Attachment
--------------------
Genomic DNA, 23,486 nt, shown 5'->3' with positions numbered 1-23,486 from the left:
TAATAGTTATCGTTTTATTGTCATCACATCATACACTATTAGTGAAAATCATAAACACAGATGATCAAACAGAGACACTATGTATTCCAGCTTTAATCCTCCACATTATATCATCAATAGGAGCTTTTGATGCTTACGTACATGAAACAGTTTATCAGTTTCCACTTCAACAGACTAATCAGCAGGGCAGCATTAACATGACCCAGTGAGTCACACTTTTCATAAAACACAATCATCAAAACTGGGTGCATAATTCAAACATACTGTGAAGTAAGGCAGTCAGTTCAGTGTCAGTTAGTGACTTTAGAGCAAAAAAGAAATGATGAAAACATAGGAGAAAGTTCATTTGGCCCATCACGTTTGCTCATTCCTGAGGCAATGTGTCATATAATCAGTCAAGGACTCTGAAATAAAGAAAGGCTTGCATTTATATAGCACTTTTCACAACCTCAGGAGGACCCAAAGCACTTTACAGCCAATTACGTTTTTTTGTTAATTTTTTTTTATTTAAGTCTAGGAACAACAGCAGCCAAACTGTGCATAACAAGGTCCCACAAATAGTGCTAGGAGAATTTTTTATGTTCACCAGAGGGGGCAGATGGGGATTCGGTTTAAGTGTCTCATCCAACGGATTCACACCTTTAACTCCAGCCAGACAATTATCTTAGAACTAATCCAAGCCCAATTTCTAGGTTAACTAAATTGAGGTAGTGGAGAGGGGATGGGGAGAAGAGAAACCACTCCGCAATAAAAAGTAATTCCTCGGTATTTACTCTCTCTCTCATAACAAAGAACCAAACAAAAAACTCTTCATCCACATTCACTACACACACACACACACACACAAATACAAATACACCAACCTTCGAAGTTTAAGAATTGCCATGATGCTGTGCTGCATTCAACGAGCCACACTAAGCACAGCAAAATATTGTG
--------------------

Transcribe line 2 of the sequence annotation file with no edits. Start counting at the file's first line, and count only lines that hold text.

TAATAGTTATCGTTTTATTGTCATCACATCATACACTATTAGTGAAAATCATAAACACAGATGATCAAACAGAGACACTATGTATTCCAGCTTTAATCCTCCACATTATATCATCAATAGGAGCTTTTGATGCTTACGTACATGAAACAGTTTATCAGTTTCCACTTCAACAGACTAATCAGCAGGGCAGCATTAACATGACCCAGTGAGTCACACTTTTCATAAAACACAATCATCAAAACTGGGTGCATAATTCAAACATACTGTGAAGTAAGGCAGTCAGTTCAGTGTCAGTTAGTGACTTTAGAGCAAAAAAGAAATGATGAAAACATAGGAGAAAGTTCATTTGGCCCATCACGTTTGCTCATTCCTGAGGCAATGTGTCATATAATCAGTCAAGGACTCTGAAATAAAGAAAGGCTTGCATTTATATAGCACTTTTCACAACCTCAGGAGGACCCAAAGCACTTTACAGCCAATTACGTTTTTTTGTTAATTTTTTTTTATTTAAGTCTAGGAACAACAGCAGCCAAACTGTGCATAACAAGGTCCCACAAATAGTGCTAGGAGAATTTTTTATGTTCACCAGAGGGGGCAGATGGGGATTCGGTTTAAGTGTCTCATCCAACGGATTCACACCTTTAACTCCAGCCAGACAATTATCTTAGAACTAATCCAAGCCCAATTTCTAGGTTAACTAAATTGAGGTAGTGGAGAGGGGATGGGGAGAAGAGAAACCACTCCGCAATAAAAAGTAATTCCTCGGTATTTACTCTCTCTCTCATAACAAAGAACCAAACAAAAAACTCTTCATCCACATTCACTACACACACACACACACACACAAATACAAATACACCAACCTTCGAAGTTTAAGAATTGCCATGATGCTGTGCTGCATTCAACGAGCCACACTAAGCACAGCAAAATATTGTG